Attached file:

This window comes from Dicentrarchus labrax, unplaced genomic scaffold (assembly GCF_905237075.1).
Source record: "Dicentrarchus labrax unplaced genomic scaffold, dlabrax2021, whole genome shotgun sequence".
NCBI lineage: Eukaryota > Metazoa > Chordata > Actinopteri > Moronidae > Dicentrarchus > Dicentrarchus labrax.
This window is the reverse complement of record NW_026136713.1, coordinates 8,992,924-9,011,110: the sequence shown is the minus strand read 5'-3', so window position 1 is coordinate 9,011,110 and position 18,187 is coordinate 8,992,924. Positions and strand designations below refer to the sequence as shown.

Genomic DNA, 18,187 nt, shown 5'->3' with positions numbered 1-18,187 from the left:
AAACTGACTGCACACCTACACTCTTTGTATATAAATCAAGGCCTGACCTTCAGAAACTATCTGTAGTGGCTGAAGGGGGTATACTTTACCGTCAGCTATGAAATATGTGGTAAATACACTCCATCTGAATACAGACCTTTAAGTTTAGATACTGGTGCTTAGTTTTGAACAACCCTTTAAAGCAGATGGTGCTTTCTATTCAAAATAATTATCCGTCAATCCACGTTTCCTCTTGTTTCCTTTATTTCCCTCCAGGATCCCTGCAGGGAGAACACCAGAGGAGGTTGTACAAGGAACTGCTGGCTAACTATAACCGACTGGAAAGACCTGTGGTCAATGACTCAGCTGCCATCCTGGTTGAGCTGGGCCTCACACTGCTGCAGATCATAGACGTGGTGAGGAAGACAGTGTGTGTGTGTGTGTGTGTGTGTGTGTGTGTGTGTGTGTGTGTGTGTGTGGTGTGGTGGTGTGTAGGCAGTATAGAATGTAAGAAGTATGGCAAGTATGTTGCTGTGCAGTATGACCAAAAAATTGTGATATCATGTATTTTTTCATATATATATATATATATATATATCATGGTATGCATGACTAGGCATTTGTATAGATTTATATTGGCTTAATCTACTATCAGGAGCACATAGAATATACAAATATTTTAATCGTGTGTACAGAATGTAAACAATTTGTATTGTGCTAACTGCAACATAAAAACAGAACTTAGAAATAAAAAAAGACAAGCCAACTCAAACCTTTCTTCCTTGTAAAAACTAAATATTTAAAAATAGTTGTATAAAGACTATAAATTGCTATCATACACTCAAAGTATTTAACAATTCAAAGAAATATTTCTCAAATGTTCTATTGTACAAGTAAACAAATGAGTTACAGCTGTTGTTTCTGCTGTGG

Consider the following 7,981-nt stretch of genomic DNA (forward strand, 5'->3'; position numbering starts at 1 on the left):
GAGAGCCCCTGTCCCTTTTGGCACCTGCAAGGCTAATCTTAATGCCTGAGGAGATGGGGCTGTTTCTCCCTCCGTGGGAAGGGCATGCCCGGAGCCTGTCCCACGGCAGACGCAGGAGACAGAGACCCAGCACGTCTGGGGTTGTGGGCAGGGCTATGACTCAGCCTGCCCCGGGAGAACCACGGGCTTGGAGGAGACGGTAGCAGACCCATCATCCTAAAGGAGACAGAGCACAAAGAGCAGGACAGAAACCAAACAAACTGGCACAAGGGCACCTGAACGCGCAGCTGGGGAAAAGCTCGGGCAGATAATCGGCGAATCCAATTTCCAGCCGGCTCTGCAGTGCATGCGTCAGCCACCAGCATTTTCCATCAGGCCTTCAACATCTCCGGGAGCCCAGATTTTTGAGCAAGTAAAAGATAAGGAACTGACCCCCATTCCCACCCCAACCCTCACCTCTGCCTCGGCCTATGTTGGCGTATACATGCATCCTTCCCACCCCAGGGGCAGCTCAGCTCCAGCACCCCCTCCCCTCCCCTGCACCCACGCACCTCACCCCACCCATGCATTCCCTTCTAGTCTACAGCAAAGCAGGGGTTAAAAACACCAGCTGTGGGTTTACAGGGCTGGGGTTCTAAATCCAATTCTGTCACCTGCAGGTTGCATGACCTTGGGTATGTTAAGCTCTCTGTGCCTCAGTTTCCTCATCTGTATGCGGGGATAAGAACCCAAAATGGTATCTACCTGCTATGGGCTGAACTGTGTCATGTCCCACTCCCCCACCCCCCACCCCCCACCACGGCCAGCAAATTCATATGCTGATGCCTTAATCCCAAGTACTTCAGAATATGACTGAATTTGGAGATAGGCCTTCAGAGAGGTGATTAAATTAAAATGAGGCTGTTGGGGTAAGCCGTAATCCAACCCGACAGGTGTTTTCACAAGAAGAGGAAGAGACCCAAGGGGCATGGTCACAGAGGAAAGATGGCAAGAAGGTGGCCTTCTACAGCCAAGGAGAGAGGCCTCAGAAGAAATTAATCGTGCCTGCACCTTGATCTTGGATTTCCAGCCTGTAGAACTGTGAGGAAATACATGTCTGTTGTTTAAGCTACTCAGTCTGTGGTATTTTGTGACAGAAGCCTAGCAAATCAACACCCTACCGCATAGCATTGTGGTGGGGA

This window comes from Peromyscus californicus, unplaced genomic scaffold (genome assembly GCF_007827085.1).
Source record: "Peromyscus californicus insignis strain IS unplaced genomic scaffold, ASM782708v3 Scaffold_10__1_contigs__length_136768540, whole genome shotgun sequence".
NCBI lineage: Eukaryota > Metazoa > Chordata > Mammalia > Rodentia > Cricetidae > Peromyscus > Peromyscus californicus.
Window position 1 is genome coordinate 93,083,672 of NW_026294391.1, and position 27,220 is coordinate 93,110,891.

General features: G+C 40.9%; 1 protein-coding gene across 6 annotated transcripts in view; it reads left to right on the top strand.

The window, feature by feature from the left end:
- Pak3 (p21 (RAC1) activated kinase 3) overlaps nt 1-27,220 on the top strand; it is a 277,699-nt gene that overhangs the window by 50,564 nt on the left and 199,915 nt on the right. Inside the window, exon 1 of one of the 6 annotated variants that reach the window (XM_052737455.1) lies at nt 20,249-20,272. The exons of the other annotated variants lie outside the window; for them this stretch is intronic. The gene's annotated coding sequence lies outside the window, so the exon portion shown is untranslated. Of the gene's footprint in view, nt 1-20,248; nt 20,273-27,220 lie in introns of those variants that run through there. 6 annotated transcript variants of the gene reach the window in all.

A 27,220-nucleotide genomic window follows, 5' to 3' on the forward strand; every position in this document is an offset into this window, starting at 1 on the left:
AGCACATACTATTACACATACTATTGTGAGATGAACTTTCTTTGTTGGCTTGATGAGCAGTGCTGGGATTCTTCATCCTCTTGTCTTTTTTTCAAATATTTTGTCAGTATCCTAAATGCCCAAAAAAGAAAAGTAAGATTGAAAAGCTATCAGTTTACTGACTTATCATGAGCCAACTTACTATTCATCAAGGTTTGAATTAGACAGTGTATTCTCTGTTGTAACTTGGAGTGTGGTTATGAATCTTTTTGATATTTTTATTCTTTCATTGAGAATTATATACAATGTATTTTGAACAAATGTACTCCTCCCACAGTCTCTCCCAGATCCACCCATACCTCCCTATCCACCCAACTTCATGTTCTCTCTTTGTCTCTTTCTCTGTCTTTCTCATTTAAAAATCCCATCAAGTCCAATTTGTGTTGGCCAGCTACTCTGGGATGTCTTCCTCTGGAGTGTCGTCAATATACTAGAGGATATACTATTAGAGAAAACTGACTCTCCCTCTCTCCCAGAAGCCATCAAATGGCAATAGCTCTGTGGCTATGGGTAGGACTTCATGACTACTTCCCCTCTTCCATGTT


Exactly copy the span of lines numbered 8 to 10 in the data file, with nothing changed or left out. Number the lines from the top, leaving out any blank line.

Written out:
GAGAGCCCCTGTCCCTTTTGGCACCTGCAAGGCTAATCTTAATGCCTGAGGAGATGGGGCTGTTTCTCCCTCCGTGGGAAGGGCATGCCCGGAGCCTGTCCCACGGCAGACGCAGGAGACAGAGACCCAGCACGTCTGGGGTTGTGGGCAGGGCTATGACTCAGCCTGCCCCGGGAGAACCACGGGCTTGGAGGAGACGGTAGCAGACCCATCATCCTAAAGGAGACAGAGCACAAAGAGCAGGACAGAAACCAAACAAACTGGCACAAGGGCACCTGAACGCGCAGCTGGGGAAAAGCTCGGGCAGATAATCGGCGAATCCAATTTCCAGCCGGCTCTGCAGTGCATGCGTCAGCCACCAGCATTTTCCATCAGGCCTTCAACATCTCCGGGAGCCCAGATTTTTGAGCAAGTAAAAGATAAGGAACTGACCCCCATTCCCACCCCAACCCTCACCTCTGCCTCGGCCTATGTTGGCGTATACATGCATCCTTCCCACCCCAGGGGCAGCTCAGCTCCAGCACCCCCTCCCCTCCCCTGCACCCACGCACCTCACCCCACCCATGCATTCCCTTCTAGTCTACAGCAAAGCAGGGGTTAAAAACACCAGCTGTGGGTTTACAGGGCTGGGGTTCTAAATCCAATTCTGTCACCTGCAGGTTGCATGACCTTGGGTATGTTAAGCTCTCTGTGCCTCAGTTTCCTCATCTGTATGCGGGGATAAGAACCCAAAATGGTATCTACCTGCTATGGGCTGAACTGTGTCATGTCCCACTCCCCCACCCCCCACCCCCCACCACGGCCAGCAAATTCATATGCTGATGCCTTAATCCCAAGTACTTCAGAATATGACTGAATTTGGAGATAGGCCTTCAGAGAGGTGATTAAATTAAAATGAGGCTGTTGGGGTAAGCCGTAATCCAACCCGACAGGTGTTTTCACAAGAAGAGGAAGAGACCCAAGGGGCATGGTCACAGAGGAAAGATGGCAAGAAGGTGGCCTTCTACAGCCAAGGAGAGAGGCCTCAGAAGAAATTAATCGTGCCTGCACCTTGATCTTGGATTTCCAGCCTGTAGAACTGTGAGGAAATACATGTCTGTTGTTTAAGCTACTCAGTCTGTGGTATTTTGTGACAGAAGCCTAGCAAATCAACACCCTACCGCATAGCATTGTGGTGGGGA

This window comes from Peromyscus californicus, unplaced genomic scaffold (genome assembly GCF_007827085.1).
Source record: "Peromyscus californicus insignis strain IS unplaced genomic scaffold, ASM782708v3 Scaffold_10__1_contigs__length_136768540, whole genome shotgun sequence".